The Definition of “Hustle”

hustleWhat do you think of when you hear the word “hustle”?

Do you think of a hard worker, or someone who is out to cheat you out of your money?

When I was a kid, my dad used to have this plaque above his desk. Engraved in brass, mounted on wood, it was called, simply, “WHAT IS HUSTLE?”:


Hustle is doing something that everyone is absolutely certain can’t be done.

Hustle is getting commitment because you got there first, or stayed with it after everyone else gave up.

Hustle is shoe leather and elbow grease and sweat and missing lunch.

Hustle is getting prospects to say “yes” after they’ve said “no” twenty times.

Hustle is doing more unto a customer than the other guy can do unto him.

Hustle is believing in yourself and the business you’re in.

Hustle is the sheer joy of winning.

Hustle is being the sorest loser in town.

Hustle is hating to take a vacation because you might miss a piece of the action

Hustle is heaven if you’re a hustler.

Hustle is hell if you’re not.

I was raised in a home where hard work was rewarded, and laziness was punished. Promptness, efficiency, and professionalism were characteristics that were instilled in me from before I was even 10. It’s probably why I am the person that I am now – always working on multiple projects, never really understanding how to sit still.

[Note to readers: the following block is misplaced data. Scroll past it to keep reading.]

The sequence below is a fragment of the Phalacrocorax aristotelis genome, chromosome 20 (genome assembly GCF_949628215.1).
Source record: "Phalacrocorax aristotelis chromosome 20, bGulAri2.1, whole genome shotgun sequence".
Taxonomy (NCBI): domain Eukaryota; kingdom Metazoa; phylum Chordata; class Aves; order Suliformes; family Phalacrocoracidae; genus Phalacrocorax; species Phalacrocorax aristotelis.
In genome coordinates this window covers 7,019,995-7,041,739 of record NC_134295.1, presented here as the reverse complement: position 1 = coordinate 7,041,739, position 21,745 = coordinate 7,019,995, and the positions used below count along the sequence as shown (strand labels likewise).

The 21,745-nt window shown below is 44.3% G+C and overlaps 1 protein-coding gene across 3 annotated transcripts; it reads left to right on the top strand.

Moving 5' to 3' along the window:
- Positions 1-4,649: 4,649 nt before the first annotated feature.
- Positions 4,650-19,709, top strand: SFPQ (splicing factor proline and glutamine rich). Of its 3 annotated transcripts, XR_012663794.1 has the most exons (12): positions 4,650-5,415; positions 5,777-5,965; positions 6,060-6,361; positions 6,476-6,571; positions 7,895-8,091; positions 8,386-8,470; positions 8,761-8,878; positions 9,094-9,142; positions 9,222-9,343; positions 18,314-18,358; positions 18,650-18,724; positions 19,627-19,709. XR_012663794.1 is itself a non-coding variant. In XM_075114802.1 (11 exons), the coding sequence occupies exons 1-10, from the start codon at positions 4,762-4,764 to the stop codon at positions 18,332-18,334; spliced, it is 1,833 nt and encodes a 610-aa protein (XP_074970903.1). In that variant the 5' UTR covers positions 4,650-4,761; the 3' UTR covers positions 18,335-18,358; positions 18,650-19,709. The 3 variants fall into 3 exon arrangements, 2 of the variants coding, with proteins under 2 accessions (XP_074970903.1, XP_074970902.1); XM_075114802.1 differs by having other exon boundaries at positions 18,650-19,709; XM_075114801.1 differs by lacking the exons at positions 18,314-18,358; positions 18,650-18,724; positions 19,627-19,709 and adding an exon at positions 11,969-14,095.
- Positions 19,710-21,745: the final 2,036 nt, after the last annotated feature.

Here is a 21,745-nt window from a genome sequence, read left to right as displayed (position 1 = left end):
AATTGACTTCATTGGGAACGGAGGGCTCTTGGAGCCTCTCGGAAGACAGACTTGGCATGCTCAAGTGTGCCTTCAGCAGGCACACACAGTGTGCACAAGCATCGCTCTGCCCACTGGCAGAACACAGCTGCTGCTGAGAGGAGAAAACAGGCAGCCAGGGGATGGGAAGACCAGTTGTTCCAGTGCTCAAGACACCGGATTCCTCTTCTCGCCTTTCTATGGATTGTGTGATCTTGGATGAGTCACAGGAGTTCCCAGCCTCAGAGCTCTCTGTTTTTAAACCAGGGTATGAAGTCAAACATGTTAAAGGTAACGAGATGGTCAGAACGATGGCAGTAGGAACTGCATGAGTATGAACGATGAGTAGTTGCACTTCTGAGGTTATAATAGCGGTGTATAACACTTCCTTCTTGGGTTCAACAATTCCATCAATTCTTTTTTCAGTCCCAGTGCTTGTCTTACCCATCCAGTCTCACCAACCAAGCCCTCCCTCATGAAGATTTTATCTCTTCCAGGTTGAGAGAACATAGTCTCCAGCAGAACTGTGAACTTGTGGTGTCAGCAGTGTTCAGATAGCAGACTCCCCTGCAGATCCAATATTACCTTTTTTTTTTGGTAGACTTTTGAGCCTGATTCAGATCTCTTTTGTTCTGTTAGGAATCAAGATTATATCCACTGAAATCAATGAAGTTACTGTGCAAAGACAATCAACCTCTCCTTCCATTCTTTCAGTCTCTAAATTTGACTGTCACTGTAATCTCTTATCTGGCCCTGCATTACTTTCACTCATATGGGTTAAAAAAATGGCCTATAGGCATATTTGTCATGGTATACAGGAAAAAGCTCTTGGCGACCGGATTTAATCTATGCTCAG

The funny thing is that lately, when I hear people mention the word “hustle,” the connotation is not the same. It’s become associated with prostitutes, pimps, grifters, and scam artists. The name of the game in this new-millenium “hustle” is how well you can do the con; how well you can get some stranger to part with his cash. It has little to do with getting up early, working hard, and deserving the rewards you receive – whether it be cash or otherwise.

My dilemma, as a result, is how to define “hustle” as it was when I was a kid. I can’t use “hustle” in the way it was initially intended – if I say that I “hustle,” then the reaction is usually not positive. I most certainly can’t (or don’t want to) use “hustle” to describe someone – in this day and age, with drama the way it can be, word may spread that I am not complimenting someone, but rather being derogatory.

Words change over time, generations, and cultural lines. At one point in time, “The Hustle” was even a dance move (as you can see above). These days, the proper pronunciation is apparently “huss-la” and not “huss-ler.” Every culture, generation, and age group has their own definition of “hard work.” But somehow in my mind, it’s not really “hard work” when you’re trying to scam people out of their money instead of working diligently, intelligently, morally, and ethically.

Or maybe I’m just getting old…who knows.

So, what do you think of when you hear the word “hustle”?